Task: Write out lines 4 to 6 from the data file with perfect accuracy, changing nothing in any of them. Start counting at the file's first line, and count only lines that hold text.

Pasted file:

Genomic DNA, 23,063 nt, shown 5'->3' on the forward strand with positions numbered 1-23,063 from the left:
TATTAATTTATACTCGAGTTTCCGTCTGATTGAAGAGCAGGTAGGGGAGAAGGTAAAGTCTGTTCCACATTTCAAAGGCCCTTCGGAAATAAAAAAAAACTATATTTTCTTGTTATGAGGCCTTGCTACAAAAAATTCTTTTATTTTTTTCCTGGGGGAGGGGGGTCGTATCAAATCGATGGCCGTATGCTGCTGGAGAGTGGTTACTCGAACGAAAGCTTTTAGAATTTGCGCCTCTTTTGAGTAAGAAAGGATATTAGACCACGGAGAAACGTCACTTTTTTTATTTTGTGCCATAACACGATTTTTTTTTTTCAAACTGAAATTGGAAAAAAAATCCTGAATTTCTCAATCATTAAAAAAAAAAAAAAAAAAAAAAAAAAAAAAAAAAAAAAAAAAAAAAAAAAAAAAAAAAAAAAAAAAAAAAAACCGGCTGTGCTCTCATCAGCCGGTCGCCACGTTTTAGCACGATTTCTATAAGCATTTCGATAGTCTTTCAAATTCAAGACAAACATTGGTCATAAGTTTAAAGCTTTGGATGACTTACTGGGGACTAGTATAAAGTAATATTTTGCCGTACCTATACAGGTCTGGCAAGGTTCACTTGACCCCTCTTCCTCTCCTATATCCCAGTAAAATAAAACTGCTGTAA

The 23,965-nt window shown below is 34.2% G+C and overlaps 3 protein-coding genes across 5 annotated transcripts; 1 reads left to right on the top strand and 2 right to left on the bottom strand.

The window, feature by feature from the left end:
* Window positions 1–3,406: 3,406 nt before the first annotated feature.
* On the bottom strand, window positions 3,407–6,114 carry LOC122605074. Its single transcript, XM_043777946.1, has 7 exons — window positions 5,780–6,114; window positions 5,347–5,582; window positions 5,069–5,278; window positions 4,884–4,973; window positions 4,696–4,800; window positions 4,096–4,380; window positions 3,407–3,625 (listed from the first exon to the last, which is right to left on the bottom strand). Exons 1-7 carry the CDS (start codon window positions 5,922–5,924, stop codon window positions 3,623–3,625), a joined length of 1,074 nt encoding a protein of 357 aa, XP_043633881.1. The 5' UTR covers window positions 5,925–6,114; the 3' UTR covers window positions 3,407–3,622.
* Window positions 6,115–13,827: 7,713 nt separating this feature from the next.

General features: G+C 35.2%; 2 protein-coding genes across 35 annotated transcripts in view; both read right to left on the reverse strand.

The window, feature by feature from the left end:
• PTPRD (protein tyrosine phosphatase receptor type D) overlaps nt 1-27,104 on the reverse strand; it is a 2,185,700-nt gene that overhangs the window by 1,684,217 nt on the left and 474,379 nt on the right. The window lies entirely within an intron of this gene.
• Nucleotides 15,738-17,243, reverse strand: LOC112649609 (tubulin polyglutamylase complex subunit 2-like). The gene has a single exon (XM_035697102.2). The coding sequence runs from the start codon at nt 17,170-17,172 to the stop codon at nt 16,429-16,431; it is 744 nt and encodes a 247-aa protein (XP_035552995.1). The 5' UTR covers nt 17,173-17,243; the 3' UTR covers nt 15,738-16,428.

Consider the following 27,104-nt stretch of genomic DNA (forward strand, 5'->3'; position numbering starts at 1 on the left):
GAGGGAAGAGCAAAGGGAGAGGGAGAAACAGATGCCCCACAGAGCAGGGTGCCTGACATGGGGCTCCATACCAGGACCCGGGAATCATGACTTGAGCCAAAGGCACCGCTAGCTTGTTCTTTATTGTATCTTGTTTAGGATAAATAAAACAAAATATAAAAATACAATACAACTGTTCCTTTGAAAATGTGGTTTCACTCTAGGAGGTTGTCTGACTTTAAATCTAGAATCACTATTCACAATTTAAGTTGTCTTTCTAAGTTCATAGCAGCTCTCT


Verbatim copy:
The window, feature by feature from the left end:
* Window positions 1–3,406: 3,406 nt before the first annotated feature.
* On the bottom strand, window positions 3,407–6,114 carry LOC122605074. Its single transcript, XM_043777946.1, has 7 exons — window positions 5,780–6,114; window positions 5,347–5,582; window positions 5,069–5,278; window positions 4,884–4,973; window positions 4,696–4,800; window positions 4,096–4,380; window positions 3,407–3,625 (listed from the first exon to the last, which is right to left on the bottom strand). Exons 1-7 carry the CDS (start codon window positions 5,922–5,924, stop codon window positions 3,623–3,625), a joined length of 1,074 nt encoding a protein of 357 aa, XP_043633881.1. The 5' UTR covers window positions 5,925–6,114; the 3' UTR covers window positions 3,407–3,622.